The remodelling of a Stoke-on-Trent terraced home to the highest environmentally achievable standards will be among projects in the spotlight at a conference at the new Centre of Refurbishment Excellence (CoRE).
Extensive work was undertaken at the terraced home in St Luke’s Street, Hanley, as part of research into providing energy efficient housing.
The findings will be showcased at a conference at CoRE, in Longton, Stoke-on-Trent, on Thursday, 17 May.
Fran Bradshaw, a Partner at Anne Thorne Architects will present a refurbishment project that set out to achieve PassivHaus standards by remodelling the St Luke’s Street house.
Work was carried out to super-insulate the house using natural materials such as wool and to retrofit the home with solar water heating and a heat recovery ventilation system.
While the project was a success, it did not ultimately meet PassivHaus standards as the required levels of air tightness were not achieved.
The St Luke’s Street property was acquired by Stoke-on-Trent City Council and the project was managed by Sanctuary Housing.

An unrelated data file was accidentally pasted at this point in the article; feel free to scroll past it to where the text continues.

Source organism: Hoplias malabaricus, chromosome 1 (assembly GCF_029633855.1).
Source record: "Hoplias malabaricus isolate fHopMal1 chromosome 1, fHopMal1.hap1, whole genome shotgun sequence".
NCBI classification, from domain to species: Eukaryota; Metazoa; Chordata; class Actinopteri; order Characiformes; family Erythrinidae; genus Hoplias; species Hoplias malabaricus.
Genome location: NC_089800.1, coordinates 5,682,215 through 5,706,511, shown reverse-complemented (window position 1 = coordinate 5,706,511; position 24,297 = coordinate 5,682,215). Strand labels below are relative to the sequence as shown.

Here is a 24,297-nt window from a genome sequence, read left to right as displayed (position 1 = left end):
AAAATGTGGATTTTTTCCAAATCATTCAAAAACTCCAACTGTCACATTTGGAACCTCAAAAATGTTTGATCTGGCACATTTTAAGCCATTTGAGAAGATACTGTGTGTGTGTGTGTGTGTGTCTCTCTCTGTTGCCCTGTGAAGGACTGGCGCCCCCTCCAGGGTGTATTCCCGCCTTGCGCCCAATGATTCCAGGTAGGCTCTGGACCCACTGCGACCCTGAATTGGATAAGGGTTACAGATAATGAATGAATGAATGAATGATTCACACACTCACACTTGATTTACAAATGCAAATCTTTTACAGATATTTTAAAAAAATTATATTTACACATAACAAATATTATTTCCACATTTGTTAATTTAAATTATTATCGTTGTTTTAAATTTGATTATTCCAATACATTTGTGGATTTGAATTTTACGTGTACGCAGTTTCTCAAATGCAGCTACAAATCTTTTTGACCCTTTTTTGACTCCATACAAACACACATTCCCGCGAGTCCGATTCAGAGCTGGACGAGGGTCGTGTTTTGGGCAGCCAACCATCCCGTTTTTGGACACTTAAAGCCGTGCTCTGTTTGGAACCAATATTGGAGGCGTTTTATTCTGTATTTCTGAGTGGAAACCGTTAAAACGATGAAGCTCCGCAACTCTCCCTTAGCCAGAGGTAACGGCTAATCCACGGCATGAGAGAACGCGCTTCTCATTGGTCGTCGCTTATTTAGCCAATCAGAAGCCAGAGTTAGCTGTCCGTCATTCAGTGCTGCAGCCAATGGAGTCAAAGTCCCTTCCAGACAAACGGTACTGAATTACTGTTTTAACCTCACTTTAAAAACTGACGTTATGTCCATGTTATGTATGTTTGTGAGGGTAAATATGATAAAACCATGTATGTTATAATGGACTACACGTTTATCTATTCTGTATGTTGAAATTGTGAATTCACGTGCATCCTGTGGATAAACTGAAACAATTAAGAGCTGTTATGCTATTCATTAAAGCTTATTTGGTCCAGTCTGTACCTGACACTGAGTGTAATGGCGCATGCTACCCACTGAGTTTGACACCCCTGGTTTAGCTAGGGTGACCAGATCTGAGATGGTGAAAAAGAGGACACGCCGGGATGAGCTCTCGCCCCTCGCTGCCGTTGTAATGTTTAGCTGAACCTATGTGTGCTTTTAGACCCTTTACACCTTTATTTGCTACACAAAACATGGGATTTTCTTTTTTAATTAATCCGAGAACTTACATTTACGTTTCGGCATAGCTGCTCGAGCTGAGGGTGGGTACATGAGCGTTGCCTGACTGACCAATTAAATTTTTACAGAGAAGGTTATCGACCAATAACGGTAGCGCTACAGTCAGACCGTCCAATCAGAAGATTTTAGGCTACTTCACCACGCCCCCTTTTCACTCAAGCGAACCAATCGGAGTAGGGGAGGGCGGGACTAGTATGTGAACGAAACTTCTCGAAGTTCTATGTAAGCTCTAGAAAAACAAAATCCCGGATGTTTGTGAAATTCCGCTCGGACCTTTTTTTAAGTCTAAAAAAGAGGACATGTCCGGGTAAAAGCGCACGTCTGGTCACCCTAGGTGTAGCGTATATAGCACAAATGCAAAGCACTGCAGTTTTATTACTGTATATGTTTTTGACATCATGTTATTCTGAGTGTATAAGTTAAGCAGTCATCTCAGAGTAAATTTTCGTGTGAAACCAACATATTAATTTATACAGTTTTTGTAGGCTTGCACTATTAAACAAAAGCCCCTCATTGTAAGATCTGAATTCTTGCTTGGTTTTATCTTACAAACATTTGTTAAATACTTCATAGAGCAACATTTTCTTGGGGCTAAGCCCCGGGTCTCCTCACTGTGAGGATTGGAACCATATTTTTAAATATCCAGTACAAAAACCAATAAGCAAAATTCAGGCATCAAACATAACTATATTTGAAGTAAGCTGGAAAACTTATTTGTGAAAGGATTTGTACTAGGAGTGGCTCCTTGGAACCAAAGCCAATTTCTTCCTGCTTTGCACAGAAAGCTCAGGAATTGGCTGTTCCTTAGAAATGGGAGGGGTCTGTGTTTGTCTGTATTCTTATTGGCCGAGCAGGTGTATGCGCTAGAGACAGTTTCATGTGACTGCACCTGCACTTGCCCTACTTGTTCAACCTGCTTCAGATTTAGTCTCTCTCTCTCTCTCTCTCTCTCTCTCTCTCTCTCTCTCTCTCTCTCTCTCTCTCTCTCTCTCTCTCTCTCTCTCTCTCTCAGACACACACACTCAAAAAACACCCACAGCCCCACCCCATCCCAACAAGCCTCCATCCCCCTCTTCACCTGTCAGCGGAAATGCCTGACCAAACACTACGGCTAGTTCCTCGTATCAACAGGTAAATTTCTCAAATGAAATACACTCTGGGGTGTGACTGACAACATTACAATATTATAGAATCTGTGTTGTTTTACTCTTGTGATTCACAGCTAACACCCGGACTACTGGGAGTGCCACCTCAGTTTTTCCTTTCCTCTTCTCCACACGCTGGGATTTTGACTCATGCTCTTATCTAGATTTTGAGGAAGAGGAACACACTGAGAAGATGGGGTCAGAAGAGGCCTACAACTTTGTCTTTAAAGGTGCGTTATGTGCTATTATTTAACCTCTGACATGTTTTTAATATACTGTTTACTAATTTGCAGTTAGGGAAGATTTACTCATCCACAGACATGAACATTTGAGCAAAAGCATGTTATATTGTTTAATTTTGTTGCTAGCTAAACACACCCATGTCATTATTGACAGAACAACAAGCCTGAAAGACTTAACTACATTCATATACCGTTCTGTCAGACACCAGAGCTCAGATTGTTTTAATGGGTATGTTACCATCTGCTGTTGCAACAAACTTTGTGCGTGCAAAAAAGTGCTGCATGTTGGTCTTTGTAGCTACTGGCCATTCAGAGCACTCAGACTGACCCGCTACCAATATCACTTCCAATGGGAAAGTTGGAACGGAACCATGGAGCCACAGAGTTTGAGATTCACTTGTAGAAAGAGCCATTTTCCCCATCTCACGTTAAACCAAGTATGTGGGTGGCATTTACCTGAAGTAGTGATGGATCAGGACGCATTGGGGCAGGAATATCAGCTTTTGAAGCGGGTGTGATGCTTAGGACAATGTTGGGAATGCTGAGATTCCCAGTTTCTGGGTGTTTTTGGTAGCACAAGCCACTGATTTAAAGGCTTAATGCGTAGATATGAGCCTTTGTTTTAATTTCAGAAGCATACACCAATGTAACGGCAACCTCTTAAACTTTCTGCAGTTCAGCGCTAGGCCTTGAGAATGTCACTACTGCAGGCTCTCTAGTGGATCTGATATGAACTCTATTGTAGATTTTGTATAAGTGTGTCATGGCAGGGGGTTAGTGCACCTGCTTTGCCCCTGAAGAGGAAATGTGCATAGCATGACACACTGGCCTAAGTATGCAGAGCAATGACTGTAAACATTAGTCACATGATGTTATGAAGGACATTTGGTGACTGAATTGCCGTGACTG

The conference will also see the launch of an important research document, commissioned by CoRE, into the future of the home refurbishment sector and will feature high profile speakers from the world of architecture and sustainable building technology.
The report – Fabric First and Refurbishment Excellence: Up-skilling to Deliver the Green Deal and Beyond – will give up to the minute advice to the UK building refurbishment industry as it faces the pressures of delivering greener homes.
Dr Andrew Ainsworth of Room 4 consulting, who undertook the research on behalf of CoRE will join a panel of speakers at the event.
Lynne Sullivan OBE, an expert in sustainable design will be joined by other speakers Stephen Passmore of the Energy Saving Trust, Neil May, Director of the Good Homes Alliance and Ted Miller of E.ON who will speak about the skills needed in a “low carbon world.”